By this point, almost everyone and their pet rock has heard of Harry Potter. The best-selling book series not only spawned a popular stage musical and several spin-off books, but also spawned eight hugely successful films that saw its young stars grow up before our eyes.
Starring Daniel Radcliffe, Emma Watson and Rupert Grint in the three lead roles, the films follow the adventures of Harry Potter, a seemingly ordinary boy who discovers that he actually has magical powers, and is forced to confront an evil fascist. We will have to fight against the dictator. To save the wizarding community.
But what if you’ve seen all the movies and still crave some cinematic magic? We’ve assembled a list of Harry Potter-like movies that will scratch that itch – all of which are currently available to stream.
Lemony Snicket’s A Series of Unfortunate Events
In the early 2000s, A Series of Unfortunate Events was one of Harry Potter’s main competitors when it came to children’s fantasy books about unfortunate orphans. It revolves around the three Baudelaire children (Violet, Klaus and baby Sunny) who lose their parents in a mysterious fire. They are taken in by Count Olaf (Jim Carrey, who must have got a stomach ache from chewing all the scenery), a distant relative who has nefarious intentions for his new wards. What sets A Series of Unfortunate Events apart from other films in the same genre is that it has a dark sense of humor, putting its young heroes in extremely desperate situations and still winking at the audience.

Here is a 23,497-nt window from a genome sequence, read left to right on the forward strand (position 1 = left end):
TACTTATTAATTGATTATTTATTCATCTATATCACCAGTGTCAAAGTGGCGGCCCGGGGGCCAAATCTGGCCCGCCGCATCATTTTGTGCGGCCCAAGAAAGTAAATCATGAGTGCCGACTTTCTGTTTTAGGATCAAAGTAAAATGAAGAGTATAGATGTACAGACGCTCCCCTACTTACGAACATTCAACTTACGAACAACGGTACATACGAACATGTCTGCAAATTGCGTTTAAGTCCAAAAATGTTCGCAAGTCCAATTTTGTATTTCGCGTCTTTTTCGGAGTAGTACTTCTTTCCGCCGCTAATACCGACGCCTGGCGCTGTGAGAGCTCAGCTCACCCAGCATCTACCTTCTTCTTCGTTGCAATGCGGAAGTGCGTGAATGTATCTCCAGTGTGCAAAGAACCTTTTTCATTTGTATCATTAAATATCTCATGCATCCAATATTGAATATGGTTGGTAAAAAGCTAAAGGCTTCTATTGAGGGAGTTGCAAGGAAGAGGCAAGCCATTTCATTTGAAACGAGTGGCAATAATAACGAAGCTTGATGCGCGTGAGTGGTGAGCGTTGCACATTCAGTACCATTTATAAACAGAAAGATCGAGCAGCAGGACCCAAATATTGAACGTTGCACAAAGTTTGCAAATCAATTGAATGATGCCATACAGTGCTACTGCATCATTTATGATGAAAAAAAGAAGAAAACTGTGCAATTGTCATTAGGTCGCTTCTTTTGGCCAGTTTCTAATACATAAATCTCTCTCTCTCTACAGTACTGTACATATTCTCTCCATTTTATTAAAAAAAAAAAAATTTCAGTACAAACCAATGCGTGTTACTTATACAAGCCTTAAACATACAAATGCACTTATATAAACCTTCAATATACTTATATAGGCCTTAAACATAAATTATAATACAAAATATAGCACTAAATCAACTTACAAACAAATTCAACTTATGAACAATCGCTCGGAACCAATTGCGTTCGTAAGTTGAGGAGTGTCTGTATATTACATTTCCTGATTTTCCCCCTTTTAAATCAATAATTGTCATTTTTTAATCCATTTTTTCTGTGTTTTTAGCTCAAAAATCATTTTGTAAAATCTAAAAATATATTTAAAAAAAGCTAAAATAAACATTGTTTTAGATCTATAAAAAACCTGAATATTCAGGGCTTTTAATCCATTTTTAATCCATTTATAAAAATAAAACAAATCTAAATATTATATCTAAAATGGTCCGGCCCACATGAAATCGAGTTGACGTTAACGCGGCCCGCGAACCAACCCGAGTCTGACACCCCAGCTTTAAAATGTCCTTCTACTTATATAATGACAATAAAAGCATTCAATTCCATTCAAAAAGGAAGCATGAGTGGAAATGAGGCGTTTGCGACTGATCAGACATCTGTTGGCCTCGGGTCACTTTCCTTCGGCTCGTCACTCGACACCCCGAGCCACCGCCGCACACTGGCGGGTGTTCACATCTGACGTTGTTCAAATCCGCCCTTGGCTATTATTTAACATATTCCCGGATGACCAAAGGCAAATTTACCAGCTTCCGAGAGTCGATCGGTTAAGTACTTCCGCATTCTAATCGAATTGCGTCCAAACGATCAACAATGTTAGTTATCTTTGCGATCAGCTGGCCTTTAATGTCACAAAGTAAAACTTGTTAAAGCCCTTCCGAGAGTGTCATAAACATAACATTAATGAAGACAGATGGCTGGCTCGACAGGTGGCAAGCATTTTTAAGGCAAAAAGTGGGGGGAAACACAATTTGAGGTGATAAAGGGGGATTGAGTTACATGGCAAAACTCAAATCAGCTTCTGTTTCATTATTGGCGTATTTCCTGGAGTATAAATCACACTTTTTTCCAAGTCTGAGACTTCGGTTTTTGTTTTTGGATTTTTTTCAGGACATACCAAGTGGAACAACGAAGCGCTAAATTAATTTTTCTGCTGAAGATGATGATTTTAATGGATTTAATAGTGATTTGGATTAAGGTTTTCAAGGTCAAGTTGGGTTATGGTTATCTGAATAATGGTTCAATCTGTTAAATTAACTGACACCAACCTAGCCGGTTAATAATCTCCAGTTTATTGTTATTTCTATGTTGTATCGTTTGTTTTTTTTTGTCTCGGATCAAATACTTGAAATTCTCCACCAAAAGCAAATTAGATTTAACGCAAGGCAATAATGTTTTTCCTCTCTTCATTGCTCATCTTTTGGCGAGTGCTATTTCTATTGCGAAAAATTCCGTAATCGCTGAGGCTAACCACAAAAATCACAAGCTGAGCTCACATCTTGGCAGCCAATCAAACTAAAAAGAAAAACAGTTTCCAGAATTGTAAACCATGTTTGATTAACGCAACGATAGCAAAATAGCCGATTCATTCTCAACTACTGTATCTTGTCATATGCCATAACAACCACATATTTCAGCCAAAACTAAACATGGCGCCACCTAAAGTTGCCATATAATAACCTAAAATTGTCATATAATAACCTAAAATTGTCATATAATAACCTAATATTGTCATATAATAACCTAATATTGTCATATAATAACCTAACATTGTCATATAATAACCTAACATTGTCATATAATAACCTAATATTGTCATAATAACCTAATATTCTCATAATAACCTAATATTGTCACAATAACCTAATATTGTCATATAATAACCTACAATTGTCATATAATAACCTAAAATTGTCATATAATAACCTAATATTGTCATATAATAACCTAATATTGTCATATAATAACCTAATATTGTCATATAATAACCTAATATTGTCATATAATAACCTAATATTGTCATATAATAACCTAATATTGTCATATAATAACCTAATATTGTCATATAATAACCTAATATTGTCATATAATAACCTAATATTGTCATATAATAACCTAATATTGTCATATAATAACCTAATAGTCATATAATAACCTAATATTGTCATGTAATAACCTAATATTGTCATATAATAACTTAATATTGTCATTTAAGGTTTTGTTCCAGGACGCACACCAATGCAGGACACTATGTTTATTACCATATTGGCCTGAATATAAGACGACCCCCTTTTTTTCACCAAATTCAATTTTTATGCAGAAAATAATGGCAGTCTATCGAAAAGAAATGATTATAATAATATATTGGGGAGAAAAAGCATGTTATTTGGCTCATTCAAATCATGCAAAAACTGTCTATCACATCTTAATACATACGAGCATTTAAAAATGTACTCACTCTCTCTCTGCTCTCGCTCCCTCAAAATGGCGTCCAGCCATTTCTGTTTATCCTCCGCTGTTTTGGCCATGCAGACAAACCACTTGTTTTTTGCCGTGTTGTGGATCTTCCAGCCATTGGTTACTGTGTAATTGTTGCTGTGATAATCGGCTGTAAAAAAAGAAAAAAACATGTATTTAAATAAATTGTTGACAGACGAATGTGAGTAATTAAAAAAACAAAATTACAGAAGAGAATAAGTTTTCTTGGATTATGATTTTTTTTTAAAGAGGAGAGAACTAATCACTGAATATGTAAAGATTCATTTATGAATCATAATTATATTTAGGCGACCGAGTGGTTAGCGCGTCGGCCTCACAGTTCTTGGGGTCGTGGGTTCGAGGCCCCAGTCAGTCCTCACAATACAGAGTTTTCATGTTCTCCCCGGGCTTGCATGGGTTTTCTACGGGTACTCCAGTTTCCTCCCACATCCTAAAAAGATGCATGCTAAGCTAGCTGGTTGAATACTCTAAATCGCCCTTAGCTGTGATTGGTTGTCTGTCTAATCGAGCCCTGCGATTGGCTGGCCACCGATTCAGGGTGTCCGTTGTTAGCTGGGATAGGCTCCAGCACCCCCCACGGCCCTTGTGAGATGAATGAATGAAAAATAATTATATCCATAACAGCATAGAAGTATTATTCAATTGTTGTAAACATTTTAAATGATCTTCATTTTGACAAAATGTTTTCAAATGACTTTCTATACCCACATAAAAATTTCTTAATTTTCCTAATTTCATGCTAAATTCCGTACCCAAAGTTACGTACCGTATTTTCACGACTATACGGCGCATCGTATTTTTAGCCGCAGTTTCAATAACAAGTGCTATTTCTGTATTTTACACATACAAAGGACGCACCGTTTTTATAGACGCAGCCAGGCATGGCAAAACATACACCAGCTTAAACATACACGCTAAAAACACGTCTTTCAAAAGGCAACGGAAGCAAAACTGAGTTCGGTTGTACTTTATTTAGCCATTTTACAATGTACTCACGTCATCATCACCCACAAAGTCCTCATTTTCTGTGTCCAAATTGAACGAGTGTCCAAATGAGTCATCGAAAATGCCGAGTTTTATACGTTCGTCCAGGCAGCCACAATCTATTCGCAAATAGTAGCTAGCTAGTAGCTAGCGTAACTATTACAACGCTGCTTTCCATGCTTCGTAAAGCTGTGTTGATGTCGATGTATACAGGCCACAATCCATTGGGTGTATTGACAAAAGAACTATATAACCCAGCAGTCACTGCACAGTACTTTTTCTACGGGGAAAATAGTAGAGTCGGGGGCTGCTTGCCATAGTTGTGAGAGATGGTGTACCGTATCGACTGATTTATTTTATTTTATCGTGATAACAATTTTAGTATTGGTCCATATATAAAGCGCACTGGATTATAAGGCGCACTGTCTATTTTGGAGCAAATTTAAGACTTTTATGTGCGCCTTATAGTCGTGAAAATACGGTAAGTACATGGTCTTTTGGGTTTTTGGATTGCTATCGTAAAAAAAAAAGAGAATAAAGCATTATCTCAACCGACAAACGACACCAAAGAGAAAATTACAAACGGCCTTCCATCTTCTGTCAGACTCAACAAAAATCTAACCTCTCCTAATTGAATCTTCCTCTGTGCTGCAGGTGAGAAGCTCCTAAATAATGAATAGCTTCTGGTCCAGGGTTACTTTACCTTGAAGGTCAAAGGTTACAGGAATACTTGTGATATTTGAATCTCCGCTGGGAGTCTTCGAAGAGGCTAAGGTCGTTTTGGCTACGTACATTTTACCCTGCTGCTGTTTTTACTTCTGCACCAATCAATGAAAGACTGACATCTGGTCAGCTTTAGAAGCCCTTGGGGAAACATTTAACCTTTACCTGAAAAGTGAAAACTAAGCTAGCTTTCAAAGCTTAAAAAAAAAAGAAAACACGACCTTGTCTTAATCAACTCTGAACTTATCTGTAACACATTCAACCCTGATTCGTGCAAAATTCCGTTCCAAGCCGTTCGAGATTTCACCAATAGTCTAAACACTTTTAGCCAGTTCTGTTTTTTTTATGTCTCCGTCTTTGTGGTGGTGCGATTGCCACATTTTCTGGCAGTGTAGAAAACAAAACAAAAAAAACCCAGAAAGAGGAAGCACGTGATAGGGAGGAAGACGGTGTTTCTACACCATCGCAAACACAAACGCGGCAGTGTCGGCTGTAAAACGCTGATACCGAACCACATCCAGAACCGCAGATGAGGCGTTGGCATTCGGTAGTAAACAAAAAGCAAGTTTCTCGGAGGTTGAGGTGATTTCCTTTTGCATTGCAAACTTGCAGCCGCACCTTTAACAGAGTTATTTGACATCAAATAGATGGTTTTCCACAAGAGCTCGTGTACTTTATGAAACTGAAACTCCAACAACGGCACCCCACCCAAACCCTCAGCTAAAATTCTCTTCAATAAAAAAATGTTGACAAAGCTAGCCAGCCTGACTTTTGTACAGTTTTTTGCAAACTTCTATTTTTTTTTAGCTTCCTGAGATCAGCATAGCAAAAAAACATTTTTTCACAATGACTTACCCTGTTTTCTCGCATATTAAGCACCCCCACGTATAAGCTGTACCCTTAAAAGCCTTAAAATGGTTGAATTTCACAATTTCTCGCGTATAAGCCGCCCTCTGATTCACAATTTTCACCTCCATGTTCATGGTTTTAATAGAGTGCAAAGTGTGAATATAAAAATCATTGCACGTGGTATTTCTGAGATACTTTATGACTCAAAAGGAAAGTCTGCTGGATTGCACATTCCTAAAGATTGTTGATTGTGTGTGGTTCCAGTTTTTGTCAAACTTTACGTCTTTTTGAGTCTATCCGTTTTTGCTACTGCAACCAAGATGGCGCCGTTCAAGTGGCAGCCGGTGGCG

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The Chronicles of Narnia: The Lion, the Witch, and the Wardrobe
Before Harry Potter became the apple of JK Rowling’s eyes, The Chronicles of Narnia was mesmerizing children for generations (and continues to do so). But when the film version of The Lion, the Witch, and the Wardrobe came out in 2005, it was at least partially greenlit in an effort to capitalize on the success of the popular wizarding franchise, making it clear that young The audience responded well. Fantasy genre.
The Pevensie children, a group of four siblings from World War II-era England, are magically transported to the land of Narnia through an ordinary wardrobe. There, they get caught up in geopolitical conflicts, fight an evil witch, meet Santa and eventually become king and queen. Not bad for a quartet of preteens.
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Percy Jackson and the Olympians: The Lightning Thief
Another day, another quasi-Harry Potter movie with Christopher Columbus in the director’s chair. Like Harry Potter, Percy Jackson is the perpetual underdog who is surprised to discover he has both unusual powers and a stoic legacy. Like Harry Potter, the Percy Jackson book franchise took the YA market by storm, captivating young readers around the world. But where Harry Potter revolves around the life of a young wizard transferred to a school for magic, Percy Jackson’s roots are firmly rooted in Greek mythology.
Percy discovers that he is actually the god son of Poseidon, and is sent away for his own safety to what is essentially a summer camp for all the wandering half-human offspring of the gods. As the son of one of the three most powerful gods – all of whom have sworn not to father another god’s children, for the good of all – Percy has an immediate target on his back. Almost as if he was “the chosen one”.
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house with clock in the walls
There are countless similarities between The House with a Clock in Its Walls and Harry Potter. Both involve young orphans sent to live with their strange relations as a result of a car accident in which their parents die (or at least, that’s the party line in Harry Potter, even if that’s not true. not be). In both films, the aforementioned orphan inadvertently discovers a world of magic at his fingertips, and is forced to do battle with the forces of darkness to protect those around him.
However, unlike Harry Potter, The House with a Clock in Its Walls was only intended to be a standalone film, despite many fans’ interest in a sequel to further the adventures of its young wizard hero.